Open the app when it’s installed. Tap the Send Your ID button to forward a connection link through any messaging or email app. On the second phone, install the main TeamViewer client and open the link you sent. Once the sender confirms the connection, you will be able to view the shared screen.
Squad is a social screen sharing app that aims to make virtual hangouts easy. You can video call up to nine people and share your iOS or Android screen in real-time to, for instance, shop online together or get dating advice.
Instead of broadcasting your entire screen, Squad allows you to focus on a single app. This consumes less bandwidth and is useful when you’re talking to more than one friend in the same call. However, the feature is only available for Android users.
In addition, there’s an option that allows you to create groups and quickly launch a video chat with all the members. On top of that, Squad functions as a regular IM service and offers the ability to send regular texts and pictures.
Squad is free to download, but it does ask for your phone number to create a new account. At the time of writing, Squad for Android is in early access.
Lightbeam has a feature set that’s largely identical to Squad. But it stands out with its unique screen sharing abilities.
Like Squad, you can video chat and broadcast your screen at the same time. But Lightbeam has also integrated live comments inside the screen sharing window.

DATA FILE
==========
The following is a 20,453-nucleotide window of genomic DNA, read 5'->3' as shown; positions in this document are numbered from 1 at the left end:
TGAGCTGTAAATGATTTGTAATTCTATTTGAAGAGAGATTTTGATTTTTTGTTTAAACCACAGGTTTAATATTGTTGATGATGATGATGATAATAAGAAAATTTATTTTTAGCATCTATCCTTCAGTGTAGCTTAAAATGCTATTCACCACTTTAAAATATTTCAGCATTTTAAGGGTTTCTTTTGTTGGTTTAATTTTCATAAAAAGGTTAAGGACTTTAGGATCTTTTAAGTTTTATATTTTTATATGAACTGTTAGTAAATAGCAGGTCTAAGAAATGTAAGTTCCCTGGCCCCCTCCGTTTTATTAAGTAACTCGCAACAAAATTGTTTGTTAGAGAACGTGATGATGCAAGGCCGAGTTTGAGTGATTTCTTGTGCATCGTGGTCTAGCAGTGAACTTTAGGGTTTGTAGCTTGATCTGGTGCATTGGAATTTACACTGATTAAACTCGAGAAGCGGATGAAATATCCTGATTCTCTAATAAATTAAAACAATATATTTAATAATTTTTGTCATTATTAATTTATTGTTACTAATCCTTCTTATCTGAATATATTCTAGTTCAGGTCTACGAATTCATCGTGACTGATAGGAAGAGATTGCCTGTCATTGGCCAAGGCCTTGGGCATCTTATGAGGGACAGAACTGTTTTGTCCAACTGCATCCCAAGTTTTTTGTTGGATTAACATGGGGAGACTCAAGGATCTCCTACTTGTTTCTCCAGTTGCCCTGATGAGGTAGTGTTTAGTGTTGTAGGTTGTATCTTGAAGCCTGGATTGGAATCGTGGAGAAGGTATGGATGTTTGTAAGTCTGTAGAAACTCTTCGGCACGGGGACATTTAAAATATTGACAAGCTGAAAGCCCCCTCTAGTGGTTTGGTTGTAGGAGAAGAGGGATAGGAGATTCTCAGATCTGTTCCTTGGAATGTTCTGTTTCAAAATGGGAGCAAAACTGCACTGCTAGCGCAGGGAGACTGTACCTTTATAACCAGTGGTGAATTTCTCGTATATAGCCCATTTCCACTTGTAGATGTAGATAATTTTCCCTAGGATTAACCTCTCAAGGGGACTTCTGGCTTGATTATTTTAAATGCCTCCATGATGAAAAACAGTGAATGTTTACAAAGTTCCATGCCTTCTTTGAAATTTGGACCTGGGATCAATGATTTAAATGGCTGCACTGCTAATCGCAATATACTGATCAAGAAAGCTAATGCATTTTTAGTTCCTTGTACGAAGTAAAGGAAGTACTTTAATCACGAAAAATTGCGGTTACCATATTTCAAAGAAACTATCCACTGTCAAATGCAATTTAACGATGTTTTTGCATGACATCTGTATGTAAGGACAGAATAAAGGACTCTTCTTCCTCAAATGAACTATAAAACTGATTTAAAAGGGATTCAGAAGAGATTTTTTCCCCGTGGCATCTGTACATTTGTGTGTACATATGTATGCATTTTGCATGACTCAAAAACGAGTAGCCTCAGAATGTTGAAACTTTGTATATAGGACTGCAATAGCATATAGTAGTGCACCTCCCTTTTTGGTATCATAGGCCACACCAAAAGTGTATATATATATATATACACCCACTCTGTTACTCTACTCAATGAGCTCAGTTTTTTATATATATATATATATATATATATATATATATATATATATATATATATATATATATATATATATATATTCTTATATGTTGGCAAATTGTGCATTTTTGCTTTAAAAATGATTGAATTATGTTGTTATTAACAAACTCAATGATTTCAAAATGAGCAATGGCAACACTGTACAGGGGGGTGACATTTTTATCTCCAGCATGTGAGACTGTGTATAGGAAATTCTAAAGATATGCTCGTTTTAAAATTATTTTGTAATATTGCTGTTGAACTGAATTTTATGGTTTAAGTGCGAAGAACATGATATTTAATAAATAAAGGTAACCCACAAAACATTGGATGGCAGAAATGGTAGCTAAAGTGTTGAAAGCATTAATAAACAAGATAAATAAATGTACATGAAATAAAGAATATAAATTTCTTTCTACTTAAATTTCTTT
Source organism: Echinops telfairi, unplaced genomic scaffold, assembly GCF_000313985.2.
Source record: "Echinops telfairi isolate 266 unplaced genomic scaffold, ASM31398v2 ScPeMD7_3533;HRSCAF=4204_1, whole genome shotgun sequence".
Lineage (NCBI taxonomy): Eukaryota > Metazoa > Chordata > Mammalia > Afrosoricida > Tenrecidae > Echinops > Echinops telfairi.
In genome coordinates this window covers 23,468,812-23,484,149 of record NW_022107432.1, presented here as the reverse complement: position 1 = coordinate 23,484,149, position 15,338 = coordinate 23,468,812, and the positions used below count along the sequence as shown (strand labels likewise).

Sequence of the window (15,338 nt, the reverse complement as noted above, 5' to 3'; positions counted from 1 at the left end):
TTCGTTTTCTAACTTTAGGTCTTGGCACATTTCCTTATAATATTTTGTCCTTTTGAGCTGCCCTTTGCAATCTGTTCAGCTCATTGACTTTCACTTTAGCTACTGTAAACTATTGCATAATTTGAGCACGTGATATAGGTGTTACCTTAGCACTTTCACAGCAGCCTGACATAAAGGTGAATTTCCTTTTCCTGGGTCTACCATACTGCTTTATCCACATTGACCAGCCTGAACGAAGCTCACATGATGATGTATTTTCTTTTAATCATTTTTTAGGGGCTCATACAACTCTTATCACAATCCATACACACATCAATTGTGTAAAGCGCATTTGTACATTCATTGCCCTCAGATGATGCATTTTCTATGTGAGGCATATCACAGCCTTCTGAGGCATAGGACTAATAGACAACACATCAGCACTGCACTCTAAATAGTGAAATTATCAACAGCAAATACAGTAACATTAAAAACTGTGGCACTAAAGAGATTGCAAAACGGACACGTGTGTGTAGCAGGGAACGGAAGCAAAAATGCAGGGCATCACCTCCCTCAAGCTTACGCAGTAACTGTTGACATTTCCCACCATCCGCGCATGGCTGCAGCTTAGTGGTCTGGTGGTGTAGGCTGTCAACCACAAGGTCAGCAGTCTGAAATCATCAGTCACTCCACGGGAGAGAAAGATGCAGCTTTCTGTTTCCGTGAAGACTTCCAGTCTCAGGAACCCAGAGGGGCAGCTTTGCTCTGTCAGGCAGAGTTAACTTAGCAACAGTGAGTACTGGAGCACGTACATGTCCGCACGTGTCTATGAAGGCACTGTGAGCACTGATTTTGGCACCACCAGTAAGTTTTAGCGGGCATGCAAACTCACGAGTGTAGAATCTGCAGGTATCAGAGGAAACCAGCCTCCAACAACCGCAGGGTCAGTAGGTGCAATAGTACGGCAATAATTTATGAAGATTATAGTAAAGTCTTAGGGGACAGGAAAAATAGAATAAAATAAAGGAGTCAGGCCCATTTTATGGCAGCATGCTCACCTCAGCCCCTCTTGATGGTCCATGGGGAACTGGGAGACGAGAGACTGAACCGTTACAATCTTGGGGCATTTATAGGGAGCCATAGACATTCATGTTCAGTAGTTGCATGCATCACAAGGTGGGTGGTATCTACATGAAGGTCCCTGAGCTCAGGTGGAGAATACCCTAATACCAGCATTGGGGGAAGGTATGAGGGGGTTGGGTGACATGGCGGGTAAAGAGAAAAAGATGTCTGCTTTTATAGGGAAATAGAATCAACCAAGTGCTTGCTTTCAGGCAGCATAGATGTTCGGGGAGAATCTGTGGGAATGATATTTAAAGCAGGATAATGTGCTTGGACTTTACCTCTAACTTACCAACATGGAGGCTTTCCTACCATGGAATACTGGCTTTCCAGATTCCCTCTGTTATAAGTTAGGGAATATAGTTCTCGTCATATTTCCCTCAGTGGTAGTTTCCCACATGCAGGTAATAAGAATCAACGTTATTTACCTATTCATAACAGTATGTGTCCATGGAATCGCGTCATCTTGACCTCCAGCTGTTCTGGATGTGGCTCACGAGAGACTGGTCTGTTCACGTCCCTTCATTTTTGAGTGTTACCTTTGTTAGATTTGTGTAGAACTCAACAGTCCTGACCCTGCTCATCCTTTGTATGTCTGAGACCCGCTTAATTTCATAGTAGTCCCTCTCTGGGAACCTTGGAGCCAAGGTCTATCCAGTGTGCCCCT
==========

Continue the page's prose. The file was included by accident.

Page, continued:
Thus, instead of a bunch of your friends talking about your screen’s content, they can leave a text comment that will appear on top of the chat grid. This is ideal when you are, say, planning a trip’s itinerary and want to keep tabs on what everyone thinks. However, Lightbeam only supports a maximum of four participants on a single call.
As of this writing, Lightbeam’s iOS client is in its early stages and not available publicly.
Download: Lightbeam for Android (Free)
5. Mimicr (Android)
Mimicr is another screen sharing service Android users can try. The app can stream your phone’s screen with minimal latency.
Mimicr can beam your display’s content onto a second phone either by running the same app, or through a web link. The latter method allows you to mirror the screen to any phone (or even a computer) just by opening the link in a browser.
What’s more, Mimicr has a voice chat option so that you can talk to the recipient while sharing your screen. Alternatively, the receiver can express themselves using reactions and emojis.
Mimicr is available at no charge, but it’s exclusive to Android for now.
Download: Mimicr for Android (Free)
Share Your Computer’s Screen Too
You no longer have to depend on static screenshots for planning a trip with your remote friends or getting help from a service center rep. These apps will allow you to easily share your phone’s screen at no cost.
If you find yourself wishing for similar tools on bigger screens, check out the best screen sharing and remote access software for PCs. Android users may also appreciate knowing how to mirror your device’s screen to a PC.